- The nature and causes of limitations in working memory capacity
- The role of those differences in real-world cognitive tasks
- The association of working memory capacity and cognitive control to fluid intelligence
Engle & Martin (2018)
Is a Science of Mind Even Possible? Reply to Logie (2018) Journal of Applied Research in Memory and Cognition.
Shipstead, Harrison, & Engle (2016)
Working memory capacity and fluid intelligence: Maintenance and disengagement. Perspectives on Psychological Science 11(6), 771-799.
Redick et al. (2013)
No evidence of intelligence improvement after working memory training: A randomized, placebo-controlled study. Journal of Experimental Psychology: General, 142(2) , 359.
Psychonomic Society Keynote Address 2017
Randall W. Engle, went to W. Va. State College (now W.Va. State University) located 6 miles from his house because it was the only school he could afford to attend but it was one of the transforming experiences of his life. State was a public all-black college prior to 1954. As a consequence, most of his faculty were outstanding scholars who could not get jobs at top universities. One of his psychology professors was a marvelously well-read scholar named Herman G. Canady, a 1929 Ph.D. from Northwestern and one of the first black ABEP’s. Canady worked his way through graduate school as a butler. Engle had a Harvard graduate for his math courses, a Yale Ph.D. as a drama teacher, and his French teacher was a black female who received her Ph.D. from the Sorbonne.
He graduated with nearly as many hours in zoology and math as he had in psychology so it was probably inevitable that he gravitated to experimental psychology. He was admitted to Ohio State to work with D.D. Wickens. Wick was a wonderful mentor and was exceedingly patient with a student that wanted to do everything but did not focus on anything long enough to do it well. The job market was tough in 1972 when Engle graduated and he was lucky to land a job at King College in Tennessee. King was a small Presbyterian college in the Appalachian hills and had a total of 335 students and 35 faculty members. His two years there, with 10 classes per year, made him a teacher. Fortunately, two of his classes each year were senior research seminars, which he used to conduct experiments. He was limited in equipment to a tape recorder and slide projector, so he did research on modality effects in short-term memory. At the end of two years, he had two publications, enough to land him a job at the University of South Carolina where he spent the next 21 years.
He moved to the School of Psychology at Georgia Institute of Technology as Chair, a position he held for 13 years. He stepped down as chair to found the GSU/GT Center for Advanced Brain Imaging (CABI) on the Georgia Tech campus for which he served as Director for four years. He was editor of Current Directions in Psychological Science for over 10 years and has been on the editorial board of numerous other journals over his career. His research for the past 35 years has explored the nature of working memory, the nature and causes of limitations in working memory capacity, the role of those differences in real-world cognitive tasks, and the association of working memory capacity and cognitive control to fluid intelligence. His work has been funded by various agencies including the National Institute of Child Health and Human Development, Air Force Office of Scientific Research, DARPA, and Office of Naval Research.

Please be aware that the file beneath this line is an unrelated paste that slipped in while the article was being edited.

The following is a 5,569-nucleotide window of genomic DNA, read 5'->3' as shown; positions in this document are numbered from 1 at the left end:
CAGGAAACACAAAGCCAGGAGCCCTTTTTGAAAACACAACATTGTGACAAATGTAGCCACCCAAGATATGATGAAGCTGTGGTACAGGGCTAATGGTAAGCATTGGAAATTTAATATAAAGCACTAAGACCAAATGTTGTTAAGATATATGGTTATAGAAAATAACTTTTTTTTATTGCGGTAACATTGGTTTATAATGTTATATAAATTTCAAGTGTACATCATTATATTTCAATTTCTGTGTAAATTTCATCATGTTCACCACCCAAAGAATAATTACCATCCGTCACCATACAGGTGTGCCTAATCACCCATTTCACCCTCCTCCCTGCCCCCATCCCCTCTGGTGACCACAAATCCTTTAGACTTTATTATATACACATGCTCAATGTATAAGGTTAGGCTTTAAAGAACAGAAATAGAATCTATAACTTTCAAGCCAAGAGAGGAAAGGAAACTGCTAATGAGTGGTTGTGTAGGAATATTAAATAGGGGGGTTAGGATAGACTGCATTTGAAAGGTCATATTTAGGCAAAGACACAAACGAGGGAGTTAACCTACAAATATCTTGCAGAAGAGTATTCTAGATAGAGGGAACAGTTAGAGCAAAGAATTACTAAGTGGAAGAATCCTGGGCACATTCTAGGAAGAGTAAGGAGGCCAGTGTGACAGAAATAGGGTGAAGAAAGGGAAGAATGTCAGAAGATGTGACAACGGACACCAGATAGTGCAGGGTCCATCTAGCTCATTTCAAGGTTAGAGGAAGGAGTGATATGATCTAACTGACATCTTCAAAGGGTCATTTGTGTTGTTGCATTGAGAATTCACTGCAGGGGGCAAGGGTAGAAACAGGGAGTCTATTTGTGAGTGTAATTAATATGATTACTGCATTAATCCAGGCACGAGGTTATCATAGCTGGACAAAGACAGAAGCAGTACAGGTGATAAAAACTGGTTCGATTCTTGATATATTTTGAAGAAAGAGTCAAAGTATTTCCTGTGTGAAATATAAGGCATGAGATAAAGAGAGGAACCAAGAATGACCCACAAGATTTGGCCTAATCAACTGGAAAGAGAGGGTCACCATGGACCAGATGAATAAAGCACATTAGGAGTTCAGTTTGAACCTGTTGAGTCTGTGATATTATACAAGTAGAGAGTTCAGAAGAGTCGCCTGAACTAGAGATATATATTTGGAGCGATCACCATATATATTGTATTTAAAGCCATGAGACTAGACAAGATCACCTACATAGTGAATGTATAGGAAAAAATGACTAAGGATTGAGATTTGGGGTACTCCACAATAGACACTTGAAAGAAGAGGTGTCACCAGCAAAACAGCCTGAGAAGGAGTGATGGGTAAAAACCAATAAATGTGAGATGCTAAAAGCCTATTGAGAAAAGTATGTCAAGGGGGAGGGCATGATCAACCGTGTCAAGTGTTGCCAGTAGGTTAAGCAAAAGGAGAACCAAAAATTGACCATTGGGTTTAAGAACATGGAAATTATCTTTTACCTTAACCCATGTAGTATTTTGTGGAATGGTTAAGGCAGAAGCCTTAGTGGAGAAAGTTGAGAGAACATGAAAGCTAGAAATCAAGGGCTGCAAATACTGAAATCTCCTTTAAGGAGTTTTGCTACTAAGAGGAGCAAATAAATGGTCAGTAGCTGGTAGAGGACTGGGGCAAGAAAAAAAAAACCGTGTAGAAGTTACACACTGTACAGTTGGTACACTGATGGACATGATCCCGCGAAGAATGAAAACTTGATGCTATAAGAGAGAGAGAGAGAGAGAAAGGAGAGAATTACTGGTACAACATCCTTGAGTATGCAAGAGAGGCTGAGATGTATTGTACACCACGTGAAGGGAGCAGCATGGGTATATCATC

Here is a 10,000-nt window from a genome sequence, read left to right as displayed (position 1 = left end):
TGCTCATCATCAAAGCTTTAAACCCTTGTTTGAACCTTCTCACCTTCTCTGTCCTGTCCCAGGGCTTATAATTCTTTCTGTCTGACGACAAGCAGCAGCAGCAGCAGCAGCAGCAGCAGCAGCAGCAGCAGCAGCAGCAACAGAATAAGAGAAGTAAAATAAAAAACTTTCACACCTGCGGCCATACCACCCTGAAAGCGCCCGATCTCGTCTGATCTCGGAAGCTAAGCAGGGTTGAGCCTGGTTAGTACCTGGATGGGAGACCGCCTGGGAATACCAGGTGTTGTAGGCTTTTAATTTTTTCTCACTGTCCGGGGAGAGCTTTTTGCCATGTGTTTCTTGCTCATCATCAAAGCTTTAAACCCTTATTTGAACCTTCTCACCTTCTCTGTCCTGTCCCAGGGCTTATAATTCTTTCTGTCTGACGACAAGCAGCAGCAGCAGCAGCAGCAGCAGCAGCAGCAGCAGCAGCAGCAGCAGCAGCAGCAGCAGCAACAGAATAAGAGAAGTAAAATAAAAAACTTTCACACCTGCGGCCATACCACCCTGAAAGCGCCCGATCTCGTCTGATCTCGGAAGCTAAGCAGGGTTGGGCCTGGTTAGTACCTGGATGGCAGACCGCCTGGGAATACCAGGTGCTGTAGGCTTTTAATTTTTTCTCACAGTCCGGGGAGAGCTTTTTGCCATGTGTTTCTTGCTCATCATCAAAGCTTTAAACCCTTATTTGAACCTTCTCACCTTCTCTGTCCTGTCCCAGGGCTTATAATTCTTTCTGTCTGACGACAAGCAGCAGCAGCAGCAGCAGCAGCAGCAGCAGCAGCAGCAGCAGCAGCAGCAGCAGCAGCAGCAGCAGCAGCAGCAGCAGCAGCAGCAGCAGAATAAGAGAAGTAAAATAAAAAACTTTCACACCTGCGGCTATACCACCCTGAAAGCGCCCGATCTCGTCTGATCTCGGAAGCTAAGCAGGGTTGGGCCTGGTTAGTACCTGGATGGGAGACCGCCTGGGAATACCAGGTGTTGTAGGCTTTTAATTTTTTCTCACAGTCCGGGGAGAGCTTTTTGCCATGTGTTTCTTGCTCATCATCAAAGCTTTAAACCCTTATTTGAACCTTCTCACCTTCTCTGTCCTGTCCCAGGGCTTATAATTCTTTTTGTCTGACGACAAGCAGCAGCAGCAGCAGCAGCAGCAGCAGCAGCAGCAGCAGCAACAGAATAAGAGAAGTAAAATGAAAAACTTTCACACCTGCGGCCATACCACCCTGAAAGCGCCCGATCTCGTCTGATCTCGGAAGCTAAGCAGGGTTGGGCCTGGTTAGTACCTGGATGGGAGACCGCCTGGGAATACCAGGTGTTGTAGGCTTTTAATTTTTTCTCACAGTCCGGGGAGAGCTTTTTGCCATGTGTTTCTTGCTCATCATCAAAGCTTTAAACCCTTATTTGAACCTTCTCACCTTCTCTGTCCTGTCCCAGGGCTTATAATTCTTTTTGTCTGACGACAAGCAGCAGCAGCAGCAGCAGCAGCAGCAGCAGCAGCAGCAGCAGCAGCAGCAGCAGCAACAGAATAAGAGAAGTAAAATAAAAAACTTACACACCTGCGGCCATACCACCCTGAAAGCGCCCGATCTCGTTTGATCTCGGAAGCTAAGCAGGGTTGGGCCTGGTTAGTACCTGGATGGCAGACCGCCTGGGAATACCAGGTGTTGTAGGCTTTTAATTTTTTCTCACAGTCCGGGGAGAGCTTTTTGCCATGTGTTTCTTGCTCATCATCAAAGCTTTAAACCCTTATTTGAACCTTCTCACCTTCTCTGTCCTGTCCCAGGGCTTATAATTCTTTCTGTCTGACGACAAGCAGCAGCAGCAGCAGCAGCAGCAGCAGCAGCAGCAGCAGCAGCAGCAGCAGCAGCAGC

Engle’s work has been highly influential across a wide array of areas including social psychology, emotion, psychopathology, developmental psychology, psychological testing, and has contributed to modern theory of cognitive and emotional control. Google Scholar (https://scholar.google.com/citations?user=irWRyqcAAAAJ&hl=en) shows that Engle’s work has been cited nearly 44,000 times. He is a fellow of the American Psychological Association, Association of Psychological Science, American Association for the Advancement of Science, Society of Experimental Psychology, the Memory Disorders Research Society, and the American Academy of Arts and Sciences. He has served as Chair of the Governing Board of the Psychonomic Society, Chair of the Board of the Council of Graduate Departments of Psychology (COGDOP), and President of Division 3 of APA. He received the first APA Division 3 Lifetime Achievement Award. He is also a member of the American Academy of Arts and Sciences and a newly elected member of the National Academy of Sciences.
He has also received numerous awards for his teaching and mentorship, including the Elizabeth Hurlock Beckman Award for mentoring, the APS Mentor Award, and the Mentor Award of the Southeastern Psychological Association. He is quite proud of his former graduate students and post docs who hold positions at Washington University in St. Louis, Yale University, University of California Irvine, Wells Fargo Bank, University of North Carolina Greensboro, Claremont Graduate School, Kenyon College, Michigan State University, University of Oregon, Abbott Labs, University of Ulm, Université de Fribourg, Purdue University, and the University of North Georgia.